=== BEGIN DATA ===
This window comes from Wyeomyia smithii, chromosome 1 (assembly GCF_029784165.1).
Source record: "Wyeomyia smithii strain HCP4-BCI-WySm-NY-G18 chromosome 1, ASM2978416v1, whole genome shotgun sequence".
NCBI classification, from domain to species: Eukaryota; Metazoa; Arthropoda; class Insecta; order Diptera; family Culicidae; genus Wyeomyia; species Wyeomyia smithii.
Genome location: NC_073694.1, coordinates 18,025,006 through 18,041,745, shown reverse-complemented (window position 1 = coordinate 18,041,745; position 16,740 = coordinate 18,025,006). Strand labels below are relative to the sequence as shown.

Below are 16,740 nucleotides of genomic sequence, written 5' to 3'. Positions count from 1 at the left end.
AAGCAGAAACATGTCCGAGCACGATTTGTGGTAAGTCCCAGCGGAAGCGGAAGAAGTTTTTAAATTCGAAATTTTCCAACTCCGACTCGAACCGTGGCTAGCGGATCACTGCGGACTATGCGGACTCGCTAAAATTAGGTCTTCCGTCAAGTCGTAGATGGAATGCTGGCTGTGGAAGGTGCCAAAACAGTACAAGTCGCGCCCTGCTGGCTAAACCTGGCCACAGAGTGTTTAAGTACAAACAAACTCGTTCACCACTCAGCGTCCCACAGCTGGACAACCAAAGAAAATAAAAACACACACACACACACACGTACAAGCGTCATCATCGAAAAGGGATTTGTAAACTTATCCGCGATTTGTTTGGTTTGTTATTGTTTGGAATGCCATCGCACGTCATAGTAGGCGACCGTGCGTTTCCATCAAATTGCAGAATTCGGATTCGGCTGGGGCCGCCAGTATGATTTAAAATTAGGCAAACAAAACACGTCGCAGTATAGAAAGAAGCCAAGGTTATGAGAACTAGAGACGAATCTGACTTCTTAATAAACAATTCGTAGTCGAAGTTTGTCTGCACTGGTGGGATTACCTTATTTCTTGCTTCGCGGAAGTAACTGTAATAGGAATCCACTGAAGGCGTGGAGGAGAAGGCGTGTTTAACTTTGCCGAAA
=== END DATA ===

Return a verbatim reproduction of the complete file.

This window comes from Wyeomyia smithii, chromosome 1 (assembly GCF_029784165.1).
Source record: "Wyeomyia smithii strain HCP4-BCI-WySm-NY-G18 chromosome 1, ASM2978416v1, whole genome shotgun sequence".
NCBI classification, from domain to species: Eukaryota; Metazoa; Arthropoda; class Insecta; order Diptera; family Culicidae; genus Wyeomyia; species Wyeomyia smithii.
Genome location: NC_073694.1, coordinates 18,025,006 through 18,041,745, shown reverse-complemented (window position 1 = coordinate 18,041,745; position 16,740 = coordinate 18,025,006). Strand labels below are relative to the sequence as shown.

Below are 16,740 nucleotides of genomic sequence, written 5' to 3'. Positions count from 1 at the left end.
AAGCAGAAACATGTCCGAGCACGATTTGTGGTAAGTCCCAGCGGAAGCGGAAGAAGTTTTTAAATTCGAAATTTTCCAACTCCGACTCGAACCGTGGCTAGCGGATCACTGCGGACTATGCGGACTCGCTAAAATTAGGTCTTCCGTCAAGTCGTAGATGGAATGCTGGCTGTGGAAGGTGCCAAAACAGTACAAGTCGCGCCCTGCTGGCTAAACCTGGCCACAGAGTGTTTAAGTACAAACAAACTCGTTCACCACTCAGCGTCCCACAGCTGGACAACCAAAGAAAATAAAAACACACACACACACACACGTACAAGCGTCATCATCGAAAAGGGATTTGTAAACTTATCCGCGATTTGTTTGGTTTGTTATTGTTTGGAATGCCATCGCACGTCATAGTAGGCGACCGTGCGTTTCCATCAAATTGCAGAATTCGGATTCGGCTGGGGCCGCCAGTATGATTTAAAATTAGGCAAACAAAACACGTCGCAGTATAGAAAGAAGCCAAGGTTATGAGAACTAGAGACGAATCTGACTTCTTAATAAACAATTCGTAGTCGAAGTTTGTCTGCACTGGTGGGATTACCTTATTTCTTGCTTCGCGGAAGTAACTGTAATAGGAATCCACTGAAGGCGTGGAGGAGAAGGCGTGTTTAACTTTGCCGAAA